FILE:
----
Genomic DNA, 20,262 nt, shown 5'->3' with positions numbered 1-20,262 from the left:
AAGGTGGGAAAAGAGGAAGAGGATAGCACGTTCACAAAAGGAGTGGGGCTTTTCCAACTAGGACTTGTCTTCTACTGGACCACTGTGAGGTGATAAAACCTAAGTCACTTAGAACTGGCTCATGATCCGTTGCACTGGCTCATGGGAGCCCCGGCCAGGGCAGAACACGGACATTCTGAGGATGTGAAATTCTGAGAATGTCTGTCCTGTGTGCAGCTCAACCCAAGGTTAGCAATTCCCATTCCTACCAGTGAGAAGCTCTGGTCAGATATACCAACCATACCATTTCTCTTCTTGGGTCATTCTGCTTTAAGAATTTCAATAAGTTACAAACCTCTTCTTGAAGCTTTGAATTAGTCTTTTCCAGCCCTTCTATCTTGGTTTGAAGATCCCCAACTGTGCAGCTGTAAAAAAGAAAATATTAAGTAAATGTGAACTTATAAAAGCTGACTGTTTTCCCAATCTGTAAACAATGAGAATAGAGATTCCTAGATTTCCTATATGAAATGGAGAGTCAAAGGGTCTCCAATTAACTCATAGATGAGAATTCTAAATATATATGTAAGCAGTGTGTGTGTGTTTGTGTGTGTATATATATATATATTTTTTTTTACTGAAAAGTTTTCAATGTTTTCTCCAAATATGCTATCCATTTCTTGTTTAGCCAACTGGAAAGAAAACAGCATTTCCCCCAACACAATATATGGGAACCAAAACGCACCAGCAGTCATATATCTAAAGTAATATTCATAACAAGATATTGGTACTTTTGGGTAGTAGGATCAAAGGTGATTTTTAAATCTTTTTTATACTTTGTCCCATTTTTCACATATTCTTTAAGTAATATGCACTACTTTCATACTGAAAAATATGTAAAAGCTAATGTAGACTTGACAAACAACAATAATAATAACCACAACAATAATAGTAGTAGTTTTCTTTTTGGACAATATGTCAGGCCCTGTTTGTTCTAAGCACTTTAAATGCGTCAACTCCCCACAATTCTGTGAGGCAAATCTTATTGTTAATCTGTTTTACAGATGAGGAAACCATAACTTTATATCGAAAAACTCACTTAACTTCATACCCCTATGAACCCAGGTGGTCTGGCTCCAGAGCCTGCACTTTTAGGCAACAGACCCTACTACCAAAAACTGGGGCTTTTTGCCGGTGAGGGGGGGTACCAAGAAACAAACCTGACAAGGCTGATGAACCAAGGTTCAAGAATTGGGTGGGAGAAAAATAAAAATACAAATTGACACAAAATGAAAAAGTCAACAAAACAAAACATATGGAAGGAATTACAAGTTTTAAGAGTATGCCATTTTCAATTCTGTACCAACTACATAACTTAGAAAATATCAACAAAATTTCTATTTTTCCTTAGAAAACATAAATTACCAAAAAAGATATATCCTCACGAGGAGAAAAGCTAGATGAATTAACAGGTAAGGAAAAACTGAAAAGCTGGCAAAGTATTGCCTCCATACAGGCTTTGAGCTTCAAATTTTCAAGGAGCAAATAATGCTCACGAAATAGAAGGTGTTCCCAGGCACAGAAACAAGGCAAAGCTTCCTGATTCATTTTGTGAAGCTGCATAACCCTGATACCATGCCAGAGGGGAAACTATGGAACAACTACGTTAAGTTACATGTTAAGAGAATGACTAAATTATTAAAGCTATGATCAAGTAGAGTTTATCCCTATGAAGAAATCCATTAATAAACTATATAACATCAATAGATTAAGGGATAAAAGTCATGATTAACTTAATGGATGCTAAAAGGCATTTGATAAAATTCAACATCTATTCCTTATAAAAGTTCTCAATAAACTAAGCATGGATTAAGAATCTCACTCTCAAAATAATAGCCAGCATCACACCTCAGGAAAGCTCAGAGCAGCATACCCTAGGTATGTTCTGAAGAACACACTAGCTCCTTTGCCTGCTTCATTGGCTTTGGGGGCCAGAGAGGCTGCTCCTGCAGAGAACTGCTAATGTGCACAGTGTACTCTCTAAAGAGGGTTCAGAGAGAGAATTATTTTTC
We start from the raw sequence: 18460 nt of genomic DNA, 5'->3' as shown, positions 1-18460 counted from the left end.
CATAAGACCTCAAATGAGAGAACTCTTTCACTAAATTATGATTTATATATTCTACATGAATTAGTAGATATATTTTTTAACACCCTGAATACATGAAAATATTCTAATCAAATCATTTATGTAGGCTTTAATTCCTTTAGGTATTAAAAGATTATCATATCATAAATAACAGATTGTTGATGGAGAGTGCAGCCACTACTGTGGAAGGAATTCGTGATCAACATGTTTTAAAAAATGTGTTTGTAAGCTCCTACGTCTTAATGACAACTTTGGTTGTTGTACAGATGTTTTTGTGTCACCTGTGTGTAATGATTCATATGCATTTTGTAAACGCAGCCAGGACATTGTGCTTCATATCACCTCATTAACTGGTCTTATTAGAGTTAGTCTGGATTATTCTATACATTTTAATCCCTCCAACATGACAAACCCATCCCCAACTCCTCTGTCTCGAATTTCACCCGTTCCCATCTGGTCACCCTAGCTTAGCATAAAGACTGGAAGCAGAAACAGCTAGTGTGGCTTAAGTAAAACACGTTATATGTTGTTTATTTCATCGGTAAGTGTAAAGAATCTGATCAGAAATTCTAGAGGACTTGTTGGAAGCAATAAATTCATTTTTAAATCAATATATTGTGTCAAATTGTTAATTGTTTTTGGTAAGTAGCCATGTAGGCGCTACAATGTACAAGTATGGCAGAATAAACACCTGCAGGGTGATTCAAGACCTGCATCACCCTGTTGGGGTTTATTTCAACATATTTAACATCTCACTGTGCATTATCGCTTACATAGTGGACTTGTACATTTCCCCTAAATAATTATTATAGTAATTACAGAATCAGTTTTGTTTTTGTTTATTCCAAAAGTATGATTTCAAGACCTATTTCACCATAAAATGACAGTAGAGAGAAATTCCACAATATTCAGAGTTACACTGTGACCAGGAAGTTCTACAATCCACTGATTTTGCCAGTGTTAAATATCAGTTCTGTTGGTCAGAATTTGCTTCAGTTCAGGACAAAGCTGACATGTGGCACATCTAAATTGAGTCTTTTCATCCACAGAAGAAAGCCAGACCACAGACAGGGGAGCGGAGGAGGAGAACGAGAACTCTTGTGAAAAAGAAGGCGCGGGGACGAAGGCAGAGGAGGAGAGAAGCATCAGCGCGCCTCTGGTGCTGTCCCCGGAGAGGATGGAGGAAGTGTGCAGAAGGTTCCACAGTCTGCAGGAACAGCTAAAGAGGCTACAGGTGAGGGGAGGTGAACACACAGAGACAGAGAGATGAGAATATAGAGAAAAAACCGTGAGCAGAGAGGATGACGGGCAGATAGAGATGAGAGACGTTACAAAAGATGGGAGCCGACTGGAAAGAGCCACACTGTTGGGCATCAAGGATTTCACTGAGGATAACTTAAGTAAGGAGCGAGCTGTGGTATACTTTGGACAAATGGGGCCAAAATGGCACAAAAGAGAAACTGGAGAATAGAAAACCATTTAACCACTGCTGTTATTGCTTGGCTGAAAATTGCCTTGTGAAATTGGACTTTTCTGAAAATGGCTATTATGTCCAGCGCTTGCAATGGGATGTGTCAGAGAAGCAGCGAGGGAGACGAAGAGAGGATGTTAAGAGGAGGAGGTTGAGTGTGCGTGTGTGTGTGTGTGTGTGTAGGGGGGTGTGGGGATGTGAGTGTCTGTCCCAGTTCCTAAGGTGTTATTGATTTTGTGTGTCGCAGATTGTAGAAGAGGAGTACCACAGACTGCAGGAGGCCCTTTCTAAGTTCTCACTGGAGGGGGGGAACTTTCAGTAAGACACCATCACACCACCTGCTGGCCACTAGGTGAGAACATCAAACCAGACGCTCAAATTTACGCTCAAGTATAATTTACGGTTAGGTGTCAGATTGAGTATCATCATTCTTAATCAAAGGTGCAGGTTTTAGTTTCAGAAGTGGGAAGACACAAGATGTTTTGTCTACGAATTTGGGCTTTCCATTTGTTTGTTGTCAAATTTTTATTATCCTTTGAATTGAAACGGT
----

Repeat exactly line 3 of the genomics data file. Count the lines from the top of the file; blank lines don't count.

We start from the raw sequence: 18460 nt of genomic DNA, 5'->3' as shown, positions 1-18460 counted from the left end.